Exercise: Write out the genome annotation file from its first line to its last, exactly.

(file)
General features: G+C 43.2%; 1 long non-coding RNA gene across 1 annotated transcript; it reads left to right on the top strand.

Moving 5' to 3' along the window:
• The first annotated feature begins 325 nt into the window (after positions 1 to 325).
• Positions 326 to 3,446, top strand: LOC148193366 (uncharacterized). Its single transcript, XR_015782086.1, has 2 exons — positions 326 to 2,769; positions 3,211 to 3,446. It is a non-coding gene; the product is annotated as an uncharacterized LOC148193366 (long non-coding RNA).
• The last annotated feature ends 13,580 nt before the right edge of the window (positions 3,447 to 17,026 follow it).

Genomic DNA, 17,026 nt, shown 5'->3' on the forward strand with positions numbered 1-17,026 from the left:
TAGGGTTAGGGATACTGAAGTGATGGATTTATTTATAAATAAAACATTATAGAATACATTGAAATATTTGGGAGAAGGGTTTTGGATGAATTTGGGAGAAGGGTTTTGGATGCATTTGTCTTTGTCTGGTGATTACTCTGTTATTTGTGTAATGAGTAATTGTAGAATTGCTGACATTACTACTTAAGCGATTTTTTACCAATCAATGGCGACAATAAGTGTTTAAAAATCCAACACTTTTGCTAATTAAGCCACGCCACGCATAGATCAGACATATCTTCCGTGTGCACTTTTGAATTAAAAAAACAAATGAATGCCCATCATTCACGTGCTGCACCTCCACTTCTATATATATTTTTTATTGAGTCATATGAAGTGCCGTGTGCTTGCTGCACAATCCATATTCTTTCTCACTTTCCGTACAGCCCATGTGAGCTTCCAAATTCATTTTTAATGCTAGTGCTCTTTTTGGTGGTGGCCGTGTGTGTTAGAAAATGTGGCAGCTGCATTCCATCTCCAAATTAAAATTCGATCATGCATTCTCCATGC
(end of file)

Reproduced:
General features: G+C 43.2%; 1 long non-coding RNA gene across 1 annotated transcript; it reads left to right on the top strand.

Moving 5' to 3' along the window:
• The first annotated feature begins 325 nt into the window (after positions 1 to 325).
• Positions 326 to 3,446, top strand: LOC148193366 (uncharacterized). Its single transcript, XR_015782086.1, has 2 exons — positions 326 to 2,769; positions 3,211 to 3,446. It is a non-coding gene; the product is annotated as an uncharacterized LOC148193366 (long non-coding RNA).
• The last annotated feature ends 13,580 nt before the right edge of the window (positions 3,447 to 17,026 follow it).

Genomic DNA, 17,026 nt, shown 5'->3' on the forward strand with positions numbered 1-17,026 from the left:
TAGGGTTAGGGATACTGAAGTGATGGATTTATTTATAAATAAAACATTATAGAATACATTGAAATATTTGGGAGAAGGGTTTTGGATGAATTTGGGAGAAGGGTTTTGGATGCATTTGTCTTTGTCTGGTGATTACTCTGTTATTTGTGTAATGAGTAATTGTAGAATTGCTGACATTACTACTTAAGCGATTTTTTACCAATCAATGGCGACAATAAGTGTTTAAAAATCCAACACTTTTGCTAATTAAGCCACGCCACGCATAGATCAGACATATCTTCCGTGTGCACTTTTGAATTAAAAAAACAAATGAATGCCCATCATTCACGTGCTGCACCTCCACTTCTATATATATTTTTTATTGAGTCATATGAAGTGCCGTGTGCTTGCTGCACAATCCATATTCTTTCTCACTTTCCGTACAGCCCATGTGAGCTTCCAAATTCATTTTTAATGCTAGTGCTCTTTTTGGTGGTGGCCGTGTGTGTTAGAAAATGTGGCAGCTGCATTCCATCTCCAAATTAAAATTCGATCATGCATTCTCCATGC